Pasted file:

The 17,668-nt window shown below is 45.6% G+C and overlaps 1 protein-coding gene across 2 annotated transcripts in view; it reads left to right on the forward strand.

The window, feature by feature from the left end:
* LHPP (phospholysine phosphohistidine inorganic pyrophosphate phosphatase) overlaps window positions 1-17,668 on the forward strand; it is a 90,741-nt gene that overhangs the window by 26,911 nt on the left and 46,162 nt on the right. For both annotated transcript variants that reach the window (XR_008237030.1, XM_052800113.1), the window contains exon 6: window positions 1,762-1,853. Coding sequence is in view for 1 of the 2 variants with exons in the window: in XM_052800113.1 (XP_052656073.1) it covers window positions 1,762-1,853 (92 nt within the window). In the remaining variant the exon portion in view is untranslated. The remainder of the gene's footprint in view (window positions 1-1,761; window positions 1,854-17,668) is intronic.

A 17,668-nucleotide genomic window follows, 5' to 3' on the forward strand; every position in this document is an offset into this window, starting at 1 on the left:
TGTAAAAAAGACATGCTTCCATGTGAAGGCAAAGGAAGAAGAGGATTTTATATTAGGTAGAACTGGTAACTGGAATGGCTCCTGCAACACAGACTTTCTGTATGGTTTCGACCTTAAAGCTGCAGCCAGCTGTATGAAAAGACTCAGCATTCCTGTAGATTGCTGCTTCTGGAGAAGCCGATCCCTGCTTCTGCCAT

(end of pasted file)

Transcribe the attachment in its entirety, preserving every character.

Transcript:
The 17,668-nt window shown below is 45.6% G+C and overlaps 1 protein-coding gene across 2 annotated transcripts in view; it reads left to right on the forward strand.

The window, feature by feature from the left end:
* LHPP (phospholysine phosphohistidine inorganic pyrophosphate phosphatase) overlaps window positions 1-17,668 on the forward strand; it is a 90,741-nt gene that overhangs the window by 26,911 nt on the left and 46,162 nt on the right. For both annotated transcript variants that reach the window (XR_008237030.1, XM_052800113.1), the window contains exon 6: window positions 1,762-1,853. Coding sequence is in view for 1 of the 2 variants with exons in the window: in XM_052800113.1 (XP_052656073.1) it covers window positions 1,762-1,853 (92 nt within the window). In the remaining variant the exon portion in view is untranslated. The remainder of the gene's footprint in view (window positions 1-1,761; window positions 1,854-17,668) is intronic.

A 17,668-nucleotide genomic window follows, 5' to 3' on the forward strand; every position in this document is an offset into this window, starting at 1 on the left:
TGTAAAAAAGACATGCTTCCATGTGAAGGCAAAGGAAGAAGAGGATTTTATATTAGGTAGAACTGGTAACTGGAATGGCTCCTGCAACACAGACTTTCTGTATGGTTTCGACCTTAAAGCTGCAGCCAGCTGTATGAAAAGACTCAGCATTCCTGTAGATTGCTGCTTCTGGAGAAGCCGATCCCTGCTTCTGCCAT